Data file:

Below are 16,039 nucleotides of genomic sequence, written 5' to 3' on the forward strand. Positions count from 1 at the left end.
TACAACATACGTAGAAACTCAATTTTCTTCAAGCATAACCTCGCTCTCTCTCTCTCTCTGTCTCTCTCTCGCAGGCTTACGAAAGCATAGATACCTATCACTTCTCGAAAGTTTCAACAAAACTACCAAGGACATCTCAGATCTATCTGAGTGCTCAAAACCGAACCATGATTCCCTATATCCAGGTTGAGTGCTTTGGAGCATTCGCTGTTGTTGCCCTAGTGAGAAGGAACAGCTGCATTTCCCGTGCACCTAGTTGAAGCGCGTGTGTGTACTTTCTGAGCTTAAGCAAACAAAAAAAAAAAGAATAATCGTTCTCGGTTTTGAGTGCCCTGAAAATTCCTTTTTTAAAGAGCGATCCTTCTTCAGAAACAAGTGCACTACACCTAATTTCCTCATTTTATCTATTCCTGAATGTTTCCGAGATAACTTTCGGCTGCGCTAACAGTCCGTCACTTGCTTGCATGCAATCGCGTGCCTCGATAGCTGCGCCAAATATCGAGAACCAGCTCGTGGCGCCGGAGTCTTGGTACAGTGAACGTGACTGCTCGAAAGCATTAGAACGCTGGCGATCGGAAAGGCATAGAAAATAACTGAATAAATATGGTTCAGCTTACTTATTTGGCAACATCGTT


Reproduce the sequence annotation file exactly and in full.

Below are 16,039 nucleotides of genomic sequence, written 5' to 3' on the forward strand. Positions count from 1 at the left end.
TACAACATACGTAGAAACTCAATTTTCTTCAAGCATAACCTCGCTCTCTCTCTCTCTCTGTCTCTCTCTCGCAGGCTTACGAAAGCATAGATACCTATCACTTCTCGAAAGTTTCAACAAAACTACCAAGGACATCTCAGATCTATCTGAGTGCTCAAAACCGAACCATGATTCCCTATATCCAGGTTGAGTGCTTTGGAGCATTCGCTGTTGTTGCCCTAGTGAGAAGGAACAGCTGCATTTCCCGTGCACCTAGTTGAAGCGCGTGTGTGTACTTTCTGAGCTTAAGCAAACAAAAAAAAAAAGAATAATCGTTCTCGGTTTTGAGTGCCCTGAAAATTCCTTTTTTAAAGAGCGATCCTTCTTCAGAAACAAGTGCACTACACCTAATTTCCTCATTTTATCTATTCCTGAATGTTTCCGAGATAACTTTCGGCTGCGCTAACAGTCCGTCACTTGCTTGCATGCAATCGCGTGCCTCGATAGCTGCGCCAAATATCGAGAACCAGCTCGTGGCGCCGGAGTCTTGGTACAGTGAACGTGACTGCTCGAAAGCATTAGAACGCTGGCGATCGGAAAGGCATAGAAAATAACTGAATAAATATGGTTCAGCTTACTTATTTGGCAACATCGTT